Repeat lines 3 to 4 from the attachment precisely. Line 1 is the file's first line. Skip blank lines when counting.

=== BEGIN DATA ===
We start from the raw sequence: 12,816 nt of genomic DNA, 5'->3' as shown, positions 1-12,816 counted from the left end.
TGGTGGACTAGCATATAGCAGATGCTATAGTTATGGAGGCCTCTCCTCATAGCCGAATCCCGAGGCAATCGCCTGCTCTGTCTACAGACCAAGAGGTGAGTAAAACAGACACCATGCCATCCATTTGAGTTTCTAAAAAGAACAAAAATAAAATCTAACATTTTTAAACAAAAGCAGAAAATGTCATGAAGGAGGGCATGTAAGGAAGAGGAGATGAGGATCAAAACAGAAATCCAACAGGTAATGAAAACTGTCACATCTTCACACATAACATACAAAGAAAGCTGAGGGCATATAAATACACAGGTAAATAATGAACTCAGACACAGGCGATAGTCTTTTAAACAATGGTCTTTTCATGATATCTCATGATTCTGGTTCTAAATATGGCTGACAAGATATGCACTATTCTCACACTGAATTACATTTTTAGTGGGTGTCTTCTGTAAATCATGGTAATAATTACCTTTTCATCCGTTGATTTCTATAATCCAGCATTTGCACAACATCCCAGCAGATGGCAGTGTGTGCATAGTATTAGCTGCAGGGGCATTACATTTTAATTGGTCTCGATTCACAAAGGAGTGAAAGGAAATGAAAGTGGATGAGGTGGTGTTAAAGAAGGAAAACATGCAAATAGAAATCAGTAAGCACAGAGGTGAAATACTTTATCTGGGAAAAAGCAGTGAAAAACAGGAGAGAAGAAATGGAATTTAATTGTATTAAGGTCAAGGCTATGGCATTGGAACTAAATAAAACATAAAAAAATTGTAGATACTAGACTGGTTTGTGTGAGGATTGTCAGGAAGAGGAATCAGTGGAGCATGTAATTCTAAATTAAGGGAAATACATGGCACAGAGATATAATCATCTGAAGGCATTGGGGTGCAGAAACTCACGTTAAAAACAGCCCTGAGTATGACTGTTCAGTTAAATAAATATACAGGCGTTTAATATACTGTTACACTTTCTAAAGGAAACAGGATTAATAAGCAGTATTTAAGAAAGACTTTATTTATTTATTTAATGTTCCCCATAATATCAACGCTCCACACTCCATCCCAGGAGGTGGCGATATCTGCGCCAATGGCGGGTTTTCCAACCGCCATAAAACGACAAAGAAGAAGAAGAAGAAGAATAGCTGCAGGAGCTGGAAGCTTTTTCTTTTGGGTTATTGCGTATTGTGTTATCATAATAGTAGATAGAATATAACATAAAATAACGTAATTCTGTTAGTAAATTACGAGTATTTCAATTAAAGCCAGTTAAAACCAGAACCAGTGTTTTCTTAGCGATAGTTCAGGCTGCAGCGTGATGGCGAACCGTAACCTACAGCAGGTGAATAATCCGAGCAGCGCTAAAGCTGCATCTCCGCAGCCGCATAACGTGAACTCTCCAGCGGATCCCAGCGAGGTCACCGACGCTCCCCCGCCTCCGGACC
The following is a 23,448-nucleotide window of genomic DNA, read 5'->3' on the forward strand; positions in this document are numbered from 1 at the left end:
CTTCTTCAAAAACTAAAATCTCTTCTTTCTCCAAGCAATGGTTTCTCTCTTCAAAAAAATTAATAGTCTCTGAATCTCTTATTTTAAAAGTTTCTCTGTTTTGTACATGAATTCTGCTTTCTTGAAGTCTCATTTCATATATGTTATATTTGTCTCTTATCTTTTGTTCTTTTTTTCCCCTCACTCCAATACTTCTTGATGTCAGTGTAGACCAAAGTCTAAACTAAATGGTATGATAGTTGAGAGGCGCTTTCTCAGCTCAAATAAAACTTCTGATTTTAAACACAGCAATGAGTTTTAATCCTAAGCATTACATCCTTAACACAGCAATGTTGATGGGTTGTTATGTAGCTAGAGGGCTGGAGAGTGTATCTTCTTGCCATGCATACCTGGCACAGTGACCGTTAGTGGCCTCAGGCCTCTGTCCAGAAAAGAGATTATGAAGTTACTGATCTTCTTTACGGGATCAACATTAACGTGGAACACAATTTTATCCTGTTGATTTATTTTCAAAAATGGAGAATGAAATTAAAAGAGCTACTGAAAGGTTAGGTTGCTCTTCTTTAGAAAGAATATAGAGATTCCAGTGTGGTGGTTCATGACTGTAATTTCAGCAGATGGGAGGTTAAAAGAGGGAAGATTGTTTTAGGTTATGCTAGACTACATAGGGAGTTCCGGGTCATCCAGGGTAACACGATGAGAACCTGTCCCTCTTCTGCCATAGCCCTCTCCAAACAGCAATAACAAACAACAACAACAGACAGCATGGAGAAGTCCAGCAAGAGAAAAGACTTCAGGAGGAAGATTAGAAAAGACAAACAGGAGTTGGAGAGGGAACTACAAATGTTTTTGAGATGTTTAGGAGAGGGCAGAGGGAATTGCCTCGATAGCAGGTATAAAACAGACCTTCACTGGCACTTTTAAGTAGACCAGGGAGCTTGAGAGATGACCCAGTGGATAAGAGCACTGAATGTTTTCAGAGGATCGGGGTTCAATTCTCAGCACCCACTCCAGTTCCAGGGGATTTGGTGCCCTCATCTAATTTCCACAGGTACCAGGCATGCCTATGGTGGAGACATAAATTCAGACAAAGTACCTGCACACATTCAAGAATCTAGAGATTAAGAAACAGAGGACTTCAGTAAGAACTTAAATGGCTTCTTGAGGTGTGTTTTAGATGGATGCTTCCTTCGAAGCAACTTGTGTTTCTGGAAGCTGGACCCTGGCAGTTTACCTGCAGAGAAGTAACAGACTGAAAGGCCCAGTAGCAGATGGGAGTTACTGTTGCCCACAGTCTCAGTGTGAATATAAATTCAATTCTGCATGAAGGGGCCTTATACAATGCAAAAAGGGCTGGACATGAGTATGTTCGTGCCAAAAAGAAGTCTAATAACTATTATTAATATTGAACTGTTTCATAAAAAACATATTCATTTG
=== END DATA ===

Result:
The following is a 23,448-nucleotide window of genomic DNA, read 5'->3' on the forward strand; positions in this document are numbered from 1 at the left end:
CTTCTTCAAAAACTAAAATCTCTTCTTTCTCCAAGCAATGGTTTCTCTCTTCAAAAAAATTAATAGTCTCTGAATCTCTTATTTTAAAAGTTTCTCTGTTTTGTACATGAATTCTGCTTTCTTGAAGTCTCATTTCATATATGTTATATTTGTCTCTTATCTTTTGTTCTTTTTTTCCCCTCACTCCAATACTTCTTGATGTCAGTGTAGACCAAAGTCTAAACTAAATGGTATGATAGTTGAGAGGCGCTTTCTCAGCTCAAATAAAACTTCTGATTTTAAACACAGCAATGAGTTTTAATCCTAAGCATTACATCCTTAACACAGCAATGTTGATGGGTTGTTATGTAGCTAGAGGGCTGGAGAGTGTATCTTCTTGCCATGCATACCTGGCACAGTGACCGTTAGTGGCCTCAGGCCTCTGTCCAGAAAAGAGATTATGAAGTTACTGATCTTCTTTACGGGATCAACATTAACGTGGAACACAATTTTATCCTGTTGATTTATTTTCAAAAATGGAGAATGAAATTAAAAGAGCTACTGAAAGGTTAGGTTGCTCTTCTTTAGAAAGAATATAGAGATTCCAGTGTGGTGGTTCATGACTGTAATTTCAGCAGATGGGAGGTTAAAAGAGGGAAGATTGTTTTAGGTTATGCTAGACTACATAGGGAGTTCCGGGTCATCCAGGGTAACACGATGAGAACCTGTCCCTCTTCTGCCATAGCCCTCTCCAAACAGCAATAACAAACAACAACAACAGACAGCATGGAGAAGTCCAGCAAGAGAAAAGACTTCAGGAGGAAGATTAGAAAAGACAAACAGGAGTTGGAGAGGGAACTACAAATGTTTTTGAGATGTTTAGGAGAGGGCAGAGGGAATTGCCTCGATAGCAGGTATAAAACAGACCTTCACTGGCACTTTTAAGTAGACCAGGGAGCTTGAGAGATGACCCAGTGGATAAGAGCACTGAATGTTTTCAGAGGATCGGGGTTCAATTCTCAGCACCCACTCCAGTTCCAGGGGATTTGGTGCCCTCATCTAATTTCCACAGGTACCAGGCATGCCTATGGTGGAGACATAAATTCAGACAAAGTACCTGCACACATTCAAGAATCTAGAGATTAAGAAACAGAGGACTTCAGTAAGAACTTAAATGGCTTCTTGAGGTGTGTTTTAGATGGATGCTTCCTTCGAAGCAACTTGTGTTTCTGGAAGCTGGACCCTGGCAGTTTACCTGCAGAGAAGTAACAGACTGAAAGGCCCAGTAGCAGATGGGAGTTACTGTTGCCCACAGTCTCAGTGTGAATATAAATTCAATTCTGCATGAAGGGGCCTTATACAATGCAAAAAGGGCTGGACATGAGTATGTTCGTGCCAAAAAGAAGTCTAATAACTATTATTAATATTGAACTGTTTCATAAAAAACATATTCATTTG